Defining OO as based on the use of class hierarchies and virtual functions is also practical in that it provides some guidance as to where OO is likely to be successful.
After all, C++ isn't a perfect match for Java's design aims either.
However, when Java is promoted as the sole programming language, its flaws and limitations become serious.
This evolution may compromise Java's claim of being simpler than C++, but my guess is that the effort will make Java a better language than it is today.
My list of basic tools is a partial answer to the question about what has changed: Over the past few years, large numbers of programmers have come to depend on elaborate tools to interface code with systems facilities.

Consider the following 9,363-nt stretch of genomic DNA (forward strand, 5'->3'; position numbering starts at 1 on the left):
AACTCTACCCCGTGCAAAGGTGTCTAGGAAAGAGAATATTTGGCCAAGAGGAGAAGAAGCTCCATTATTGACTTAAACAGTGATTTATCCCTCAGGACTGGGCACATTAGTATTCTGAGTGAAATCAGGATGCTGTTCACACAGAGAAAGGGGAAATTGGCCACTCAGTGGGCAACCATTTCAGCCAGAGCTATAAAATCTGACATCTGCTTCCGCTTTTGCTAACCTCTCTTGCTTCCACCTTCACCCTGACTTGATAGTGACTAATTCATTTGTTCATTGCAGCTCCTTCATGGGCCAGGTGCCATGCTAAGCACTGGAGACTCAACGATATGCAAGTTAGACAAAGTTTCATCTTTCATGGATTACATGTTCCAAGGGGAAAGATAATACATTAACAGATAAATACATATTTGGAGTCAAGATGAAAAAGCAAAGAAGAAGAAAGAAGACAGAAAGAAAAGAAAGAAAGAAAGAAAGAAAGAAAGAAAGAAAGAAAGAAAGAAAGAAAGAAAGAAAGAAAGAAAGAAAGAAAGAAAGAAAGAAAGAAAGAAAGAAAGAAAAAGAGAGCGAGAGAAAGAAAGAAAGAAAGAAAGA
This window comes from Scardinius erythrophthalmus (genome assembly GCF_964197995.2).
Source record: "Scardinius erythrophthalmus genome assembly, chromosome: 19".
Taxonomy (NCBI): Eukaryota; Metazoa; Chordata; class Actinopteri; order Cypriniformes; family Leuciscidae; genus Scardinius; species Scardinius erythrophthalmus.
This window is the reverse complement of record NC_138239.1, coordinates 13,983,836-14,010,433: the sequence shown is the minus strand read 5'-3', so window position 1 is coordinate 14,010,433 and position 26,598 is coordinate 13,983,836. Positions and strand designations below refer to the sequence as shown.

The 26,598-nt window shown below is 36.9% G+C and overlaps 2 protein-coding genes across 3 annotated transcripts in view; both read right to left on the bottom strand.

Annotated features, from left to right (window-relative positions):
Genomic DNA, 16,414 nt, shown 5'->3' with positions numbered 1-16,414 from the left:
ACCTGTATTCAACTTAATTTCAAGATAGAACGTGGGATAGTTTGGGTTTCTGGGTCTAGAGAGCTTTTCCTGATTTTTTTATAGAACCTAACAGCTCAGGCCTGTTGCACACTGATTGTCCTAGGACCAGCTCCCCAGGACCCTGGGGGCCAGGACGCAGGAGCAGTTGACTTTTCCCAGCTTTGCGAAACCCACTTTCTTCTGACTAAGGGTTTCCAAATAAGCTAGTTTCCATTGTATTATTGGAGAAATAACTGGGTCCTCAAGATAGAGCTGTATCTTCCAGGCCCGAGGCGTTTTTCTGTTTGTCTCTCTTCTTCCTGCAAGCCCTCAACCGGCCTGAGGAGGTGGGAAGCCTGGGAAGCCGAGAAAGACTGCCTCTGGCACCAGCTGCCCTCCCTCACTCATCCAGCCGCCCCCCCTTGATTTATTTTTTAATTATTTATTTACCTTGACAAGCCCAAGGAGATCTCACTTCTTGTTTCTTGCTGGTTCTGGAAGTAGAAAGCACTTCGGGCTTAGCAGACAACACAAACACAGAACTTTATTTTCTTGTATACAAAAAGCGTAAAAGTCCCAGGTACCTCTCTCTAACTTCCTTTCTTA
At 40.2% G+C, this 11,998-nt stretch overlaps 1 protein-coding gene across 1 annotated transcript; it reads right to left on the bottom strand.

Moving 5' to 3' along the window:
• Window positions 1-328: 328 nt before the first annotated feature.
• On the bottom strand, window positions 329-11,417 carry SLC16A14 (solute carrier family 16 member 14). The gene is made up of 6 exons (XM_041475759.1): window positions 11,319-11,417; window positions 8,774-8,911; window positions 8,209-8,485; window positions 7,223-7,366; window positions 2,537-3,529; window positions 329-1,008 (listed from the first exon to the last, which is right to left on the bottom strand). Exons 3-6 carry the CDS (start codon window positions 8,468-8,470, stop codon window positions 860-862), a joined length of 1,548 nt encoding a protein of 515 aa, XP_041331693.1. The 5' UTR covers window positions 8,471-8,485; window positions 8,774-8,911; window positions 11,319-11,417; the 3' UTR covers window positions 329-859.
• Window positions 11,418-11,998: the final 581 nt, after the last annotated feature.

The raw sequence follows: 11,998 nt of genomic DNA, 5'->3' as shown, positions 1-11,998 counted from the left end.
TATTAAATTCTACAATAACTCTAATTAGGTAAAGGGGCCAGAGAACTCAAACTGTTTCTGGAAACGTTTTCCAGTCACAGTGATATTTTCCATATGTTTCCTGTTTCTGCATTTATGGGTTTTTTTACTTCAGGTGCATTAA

People who passionately want to believe that the world is basically simple react to this with a fury that goes beyond what I consider appropriate for discussing a programming language.
The standard library saves programmers from having to reinvent the wheel.